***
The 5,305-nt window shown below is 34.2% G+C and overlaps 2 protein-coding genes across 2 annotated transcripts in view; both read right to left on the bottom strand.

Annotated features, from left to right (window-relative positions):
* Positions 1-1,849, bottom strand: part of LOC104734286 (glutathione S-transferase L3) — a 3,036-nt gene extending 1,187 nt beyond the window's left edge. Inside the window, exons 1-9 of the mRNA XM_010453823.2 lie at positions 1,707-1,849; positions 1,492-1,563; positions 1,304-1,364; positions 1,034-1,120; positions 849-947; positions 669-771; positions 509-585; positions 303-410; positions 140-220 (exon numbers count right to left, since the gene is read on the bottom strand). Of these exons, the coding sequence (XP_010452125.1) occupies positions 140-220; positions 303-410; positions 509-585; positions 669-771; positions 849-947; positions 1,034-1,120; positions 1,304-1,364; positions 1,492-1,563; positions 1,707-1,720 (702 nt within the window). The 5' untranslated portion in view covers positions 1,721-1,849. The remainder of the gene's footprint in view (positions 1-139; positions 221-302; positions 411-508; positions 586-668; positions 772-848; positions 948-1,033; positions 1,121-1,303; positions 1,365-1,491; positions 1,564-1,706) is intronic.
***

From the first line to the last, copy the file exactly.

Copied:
The 5,305-nt window shown below is 34.2% G+C and overlaps 2 protein-coding genes across 2 annotated transcripts in view; both read right to left on the bottom strand.

Annotated features, from left to right (window-relative positions):
* Positions 1-1,849, bottom strand: part of LOC104734286 (glutathione S-transferase L3) — a 3,036-nt gene extending 1,187 nt beyond the window's left edge. Inside the window, exons 1-9 of the mRNA XM_010453823.2 lie at positions 1,707-1,849; positions 1,492-1,563; positions 1,304-1,364; positions 1,034-1,120; positions 849-947; positions 669-771; positions 509-585; positions 303-410; positions 140-220 (exon numbers count right to left, since the gene is read on the bottom strand). Of these exons, the coding sequence (XP_010452125.1) occupies positions 140-220; positions 303-410; positions 509-585; positions 669-771; positions 849-947; positions 1,034-1,120; positions 1,304-1,364; positions 1,492-1,563; positions 1,707-1,720 (702 nt within the window). The 5' untranslated portion in view covers positions 1,721-1,849. The remainder of the gene's footprint in view (positions 1-139; positions 221-302; positions 411-508; positions 586-668; positions 772-848; positions 948-1,033; positions 1,121-1,303; positions 1,365-1,491; positions 1,564-1,706) is intronic.